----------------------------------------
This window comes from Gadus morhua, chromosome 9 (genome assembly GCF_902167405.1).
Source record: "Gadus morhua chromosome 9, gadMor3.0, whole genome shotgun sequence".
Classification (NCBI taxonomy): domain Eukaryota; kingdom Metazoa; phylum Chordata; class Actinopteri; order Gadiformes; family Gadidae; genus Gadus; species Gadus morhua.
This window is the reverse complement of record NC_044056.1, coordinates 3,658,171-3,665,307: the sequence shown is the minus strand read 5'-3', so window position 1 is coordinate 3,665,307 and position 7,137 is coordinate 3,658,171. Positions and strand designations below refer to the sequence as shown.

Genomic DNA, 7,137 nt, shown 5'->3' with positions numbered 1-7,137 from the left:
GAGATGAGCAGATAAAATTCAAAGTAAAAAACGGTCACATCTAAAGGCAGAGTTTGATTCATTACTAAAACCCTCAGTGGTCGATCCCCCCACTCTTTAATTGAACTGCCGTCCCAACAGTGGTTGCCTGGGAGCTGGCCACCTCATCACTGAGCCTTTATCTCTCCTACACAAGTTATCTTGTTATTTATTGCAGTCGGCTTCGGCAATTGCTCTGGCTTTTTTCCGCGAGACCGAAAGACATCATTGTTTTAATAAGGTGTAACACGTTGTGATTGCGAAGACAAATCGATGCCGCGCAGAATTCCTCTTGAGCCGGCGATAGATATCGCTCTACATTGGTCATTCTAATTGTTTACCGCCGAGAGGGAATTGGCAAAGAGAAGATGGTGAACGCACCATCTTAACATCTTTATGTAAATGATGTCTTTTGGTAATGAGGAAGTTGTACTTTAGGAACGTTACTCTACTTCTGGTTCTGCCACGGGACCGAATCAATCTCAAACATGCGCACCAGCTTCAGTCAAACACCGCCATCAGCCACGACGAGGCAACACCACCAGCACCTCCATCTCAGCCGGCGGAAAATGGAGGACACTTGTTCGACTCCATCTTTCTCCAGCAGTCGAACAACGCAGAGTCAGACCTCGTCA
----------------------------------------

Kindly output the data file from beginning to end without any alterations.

This window comes from Gadus morhua, chromosome 9 (genome assembly GCF_902167405.1).
Source record: "Gadus morhua chromosome 9, gadMor3.0, whole genome shotgun sequence".
Classification (NCBI taxonomy): domain Eukaryota; kingdom Metazoa; phylum Chordata; class Actinopteri; order Gadiformes; family Gadidae; genus Gadus; species Gadus morhua.
This window is the reverse complement of record NC_044056.1, coordinates 3,658,171-3,665,307: the sequence shown is the minus strand read 5'-3', so window position 1 is coordinate 3,665,307 and position 7,137 is coordinate 3,658,171. Positions and strand designations below refer to the sequence as shown.

Genomic DNA, 7,137 nt, shown 5'->3' with positions numbered 1-7,137 from the left:
GAGATGAGCAGATAAAATTCAAAGTAAAAAACGGTCACATCTAAAGGCAGAGTTTGATTCATTACTAAAACCCTCAGTGGTCGATCCCCCCACTCTTTAATTGAACTGCCGTCCCAACAGTGGTTGCCTGGGAGCTGGCCACCTCATCACTGAGCCTTTATCTCTCCTACACAAGTTATCTTGTTATTTATTGCAGTCGGCTTCGGCAATTGCTCTGGCTTTTTTCCGCGAGACCGAAAGACATCATTGTTTTAATAAGGTGTAACACGTTGTGATTGCGAAGACAAATCGATGCCGCGCAGAATTCCTCTTGAGCCGGCGATAGATATCGCTCTACATTGGTCATTCTAATTGTTTACCGCCGAGAGGGAATTGGCAAAGAGAAGATGGTGAACGCACCATCTTAACATCTTTATGTAAATGATGTCTTTTGGTAATGAGGAAGTTGTACTTTAGGAACGTTACTCTACTTCTGGTTCTGCCACGGGACCGAATCAATCTCAAACATGCGCACCAGCTTCAGTCAAACACCGCCATCAGCCACGACGAGGCAACACCACCAGCACCTCCATCTCAGCCGGCGGAAAATGGAGGACACTTGTTCGACTCCATCTTTCTCCAGCAGTCGAACAACGCAGAGTCAGACCTCGTCA